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Drew Hofler on “Supplier Liquidity Options when Credit is Still Frozen” (Part II)

Today’s guest post is from Drew Hofler of Ariba (Working Capital Solutions).

In our last post, we noted how the last couple of weeks have really driven home how important cash flow and access to credit is for suppliers right now as well as how the last couple of weeks have also served to illustrate the credit dichotomy between large, cash-rich, investment grade companies and their mid-sized & smaller suppliers in the current economic environment.

While suppliers are finding it difficult to access short term cash flow through traditional markets, they do have options and there are alternatives that are becoming more and more popular with both Buyers and Suppliers to reduce supply chain risk and inject liquidity into the supply chain.

Suppliers options really fall into two categories; collaboration/cooperation with their buyers OR working independently to create liquidity.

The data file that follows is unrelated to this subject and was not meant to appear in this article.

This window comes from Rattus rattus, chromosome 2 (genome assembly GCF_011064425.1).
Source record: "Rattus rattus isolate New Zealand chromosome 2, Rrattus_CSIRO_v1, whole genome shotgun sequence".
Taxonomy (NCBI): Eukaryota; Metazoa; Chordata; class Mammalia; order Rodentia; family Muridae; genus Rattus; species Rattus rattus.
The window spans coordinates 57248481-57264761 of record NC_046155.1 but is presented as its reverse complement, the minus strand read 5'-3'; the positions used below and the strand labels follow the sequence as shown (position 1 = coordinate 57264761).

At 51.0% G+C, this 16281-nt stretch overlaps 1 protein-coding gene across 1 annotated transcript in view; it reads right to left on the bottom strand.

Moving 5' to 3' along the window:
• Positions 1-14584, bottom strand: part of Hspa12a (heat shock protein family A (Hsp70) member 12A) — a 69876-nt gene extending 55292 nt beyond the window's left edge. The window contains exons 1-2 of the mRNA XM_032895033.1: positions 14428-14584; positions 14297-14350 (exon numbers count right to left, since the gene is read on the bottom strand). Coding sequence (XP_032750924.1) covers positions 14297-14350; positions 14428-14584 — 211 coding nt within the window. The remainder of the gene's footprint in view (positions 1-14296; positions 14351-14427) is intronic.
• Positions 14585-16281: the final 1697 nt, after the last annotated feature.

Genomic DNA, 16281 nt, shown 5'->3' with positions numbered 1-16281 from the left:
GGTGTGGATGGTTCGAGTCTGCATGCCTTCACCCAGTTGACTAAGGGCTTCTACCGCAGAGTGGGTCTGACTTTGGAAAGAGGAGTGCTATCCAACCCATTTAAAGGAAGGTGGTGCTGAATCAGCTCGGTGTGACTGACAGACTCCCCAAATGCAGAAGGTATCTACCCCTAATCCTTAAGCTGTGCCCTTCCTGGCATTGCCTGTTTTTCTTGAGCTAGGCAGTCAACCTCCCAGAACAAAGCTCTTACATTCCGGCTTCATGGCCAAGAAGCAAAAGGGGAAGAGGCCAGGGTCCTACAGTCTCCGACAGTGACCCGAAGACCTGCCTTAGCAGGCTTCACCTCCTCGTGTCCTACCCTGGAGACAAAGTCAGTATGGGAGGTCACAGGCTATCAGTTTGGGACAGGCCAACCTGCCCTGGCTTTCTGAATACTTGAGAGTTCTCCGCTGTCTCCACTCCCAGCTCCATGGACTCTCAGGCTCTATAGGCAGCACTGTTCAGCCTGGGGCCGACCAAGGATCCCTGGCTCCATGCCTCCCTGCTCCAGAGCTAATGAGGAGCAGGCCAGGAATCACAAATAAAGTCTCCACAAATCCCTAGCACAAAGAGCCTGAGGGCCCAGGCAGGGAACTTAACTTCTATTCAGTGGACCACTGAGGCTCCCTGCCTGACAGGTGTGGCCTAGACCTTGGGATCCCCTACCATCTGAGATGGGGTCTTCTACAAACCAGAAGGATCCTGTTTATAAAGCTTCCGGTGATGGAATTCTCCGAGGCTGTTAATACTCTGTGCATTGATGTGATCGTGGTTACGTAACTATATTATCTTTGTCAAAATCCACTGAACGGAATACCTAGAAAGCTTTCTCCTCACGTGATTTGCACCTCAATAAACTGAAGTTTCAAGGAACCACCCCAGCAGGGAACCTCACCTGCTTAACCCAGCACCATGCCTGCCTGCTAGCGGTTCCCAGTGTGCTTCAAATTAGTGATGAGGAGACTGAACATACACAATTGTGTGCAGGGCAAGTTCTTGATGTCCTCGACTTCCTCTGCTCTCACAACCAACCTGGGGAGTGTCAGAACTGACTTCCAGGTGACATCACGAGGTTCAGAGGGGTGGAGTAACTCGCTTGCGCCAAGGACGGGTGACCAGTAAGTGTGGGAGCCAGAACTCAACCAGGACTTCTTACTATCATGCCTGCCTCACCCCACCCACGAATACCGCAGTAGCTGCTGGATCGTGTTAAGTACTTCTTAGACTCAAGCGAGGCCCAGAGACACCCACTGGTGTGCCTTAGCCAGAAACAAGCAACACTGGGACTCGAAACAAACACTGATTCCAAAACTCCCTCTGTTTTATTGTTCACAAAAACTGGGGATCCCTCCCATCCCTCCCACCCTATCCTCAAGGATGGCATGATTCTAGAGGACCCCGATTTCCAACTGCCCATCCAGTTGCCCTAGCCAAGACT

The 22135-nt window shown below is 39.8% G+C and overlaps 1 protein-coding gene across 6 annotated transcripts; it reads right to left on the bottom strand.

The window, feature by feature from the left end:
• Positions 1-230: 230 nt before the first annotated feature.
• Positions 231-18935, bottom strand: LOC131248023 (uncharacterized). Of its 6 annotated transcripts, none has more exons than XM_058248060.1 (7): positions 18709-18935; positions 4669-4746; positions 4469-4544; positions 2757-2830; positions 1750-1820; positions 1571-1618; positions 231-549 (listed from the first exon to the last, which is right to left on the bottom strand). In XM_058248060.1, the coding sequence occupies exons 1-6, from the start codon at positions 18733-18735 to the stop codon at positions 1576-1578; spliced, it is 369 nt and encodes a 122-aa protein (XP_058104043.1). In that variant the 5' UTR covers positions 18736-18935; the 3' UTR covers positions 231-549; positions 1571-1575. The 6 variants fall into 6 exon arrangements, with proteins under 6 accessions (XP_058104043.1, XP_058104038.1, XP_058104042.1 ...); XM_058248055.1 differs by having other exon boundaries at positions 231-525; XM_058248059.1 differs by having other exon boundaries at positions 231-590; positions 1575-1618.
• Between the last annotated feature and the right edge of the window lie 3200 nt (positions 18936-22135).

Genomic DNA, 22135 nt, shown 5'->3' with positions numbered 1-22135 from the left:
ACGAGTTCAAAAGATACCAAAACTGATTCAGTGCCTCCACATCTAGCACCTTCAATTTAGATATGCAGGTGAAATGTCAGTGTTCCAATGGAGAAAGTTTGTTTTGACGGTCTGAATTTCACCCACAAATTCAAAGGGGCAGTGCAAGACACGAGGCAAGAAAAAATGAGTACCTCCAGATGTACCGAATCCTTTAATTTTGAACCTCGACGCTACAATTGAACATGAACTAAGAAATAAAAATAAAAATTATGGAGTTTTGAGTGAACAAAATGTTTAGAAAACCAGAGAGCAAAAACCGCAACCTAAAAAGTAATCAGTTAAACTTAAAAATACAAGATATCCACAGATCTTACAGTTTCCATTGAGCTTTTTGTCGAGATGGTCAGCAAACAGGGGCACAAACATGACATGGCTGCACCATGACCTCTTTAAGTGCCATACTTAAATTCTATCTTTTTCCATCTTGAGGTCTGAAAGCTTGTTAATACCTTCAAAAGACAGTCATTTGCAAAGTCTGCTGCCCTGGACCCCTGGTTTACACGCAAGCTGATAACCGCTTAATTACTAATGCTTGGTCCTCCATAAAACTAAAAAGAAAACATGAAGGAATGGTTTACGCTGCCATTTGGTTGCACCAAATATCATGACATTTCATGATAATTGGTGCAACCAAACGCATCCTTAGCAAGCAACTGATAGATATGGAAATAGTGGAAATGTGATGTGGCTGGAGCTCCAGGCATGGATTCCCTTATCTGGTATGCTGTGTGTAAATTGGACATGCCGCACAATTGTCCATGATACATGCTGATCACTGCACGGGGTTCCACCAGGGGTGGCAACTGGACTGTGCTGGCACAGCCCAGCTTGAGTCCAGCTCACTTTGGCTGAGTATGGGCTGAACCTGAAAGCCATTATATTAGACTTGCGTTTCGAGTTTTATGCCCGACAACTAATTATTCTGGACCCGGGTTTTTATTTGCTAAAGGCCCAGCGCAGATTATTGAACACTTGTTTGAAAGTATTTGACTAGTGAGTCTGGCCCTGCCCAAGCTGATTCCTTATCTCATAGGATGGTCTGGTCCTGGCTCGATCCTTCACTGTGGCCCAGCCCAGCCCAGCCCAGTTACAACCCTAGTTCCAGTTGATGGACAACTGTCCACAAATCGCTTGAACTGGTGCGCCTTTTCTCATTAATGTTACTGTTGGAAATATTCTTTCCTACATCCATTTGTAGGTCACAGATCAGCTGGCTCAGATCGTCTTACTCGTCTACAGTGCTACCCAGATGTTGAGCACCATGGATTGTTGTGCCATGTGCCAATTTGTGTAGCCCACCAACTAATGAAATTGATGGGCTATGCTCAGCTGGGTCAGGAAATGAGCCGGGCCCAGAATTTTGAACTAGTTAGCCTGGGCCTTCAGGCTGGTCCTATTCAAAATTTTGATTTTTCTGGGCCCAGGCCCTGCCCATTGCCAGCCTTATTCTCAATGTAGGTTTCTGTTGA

The first set of options requires a close working relationship between buyers and suppliers.

  • Discount Management
    Buyers who have stockpiled cash while the Fed Fund Target rate lies between 0% to 0.25% are earning next to nothing on that cash right now. At the same time, their suppliers can not access credit and are paying upwards of 12% to as high as 24%+ to accelerate their cash flow through high cost credit vehicles. It only makes sense for Buyers and Suppliers to take advantage of this rate arbitrage to collaborate on early payment terms to give suppliers access to the liquidity pools of their buyers at rates that lower the supplier’s cost of capital while at the same time significantly increasing Buyer’s short term return on cash. Companies may find the best investment of their cash is not holding it or buying down debt, but paying suppliers early if the terms of early payment represent a favourable ROI, typically in the form of Discounting. Companies can meet their suppliers in the middle through collaborative networks that enable dynamic discounting, where a supplier’s desire for early payment can meet a Buyer’s desire for favourable return on cash, resulting in a win-win situation.
  • Supply Chain Financing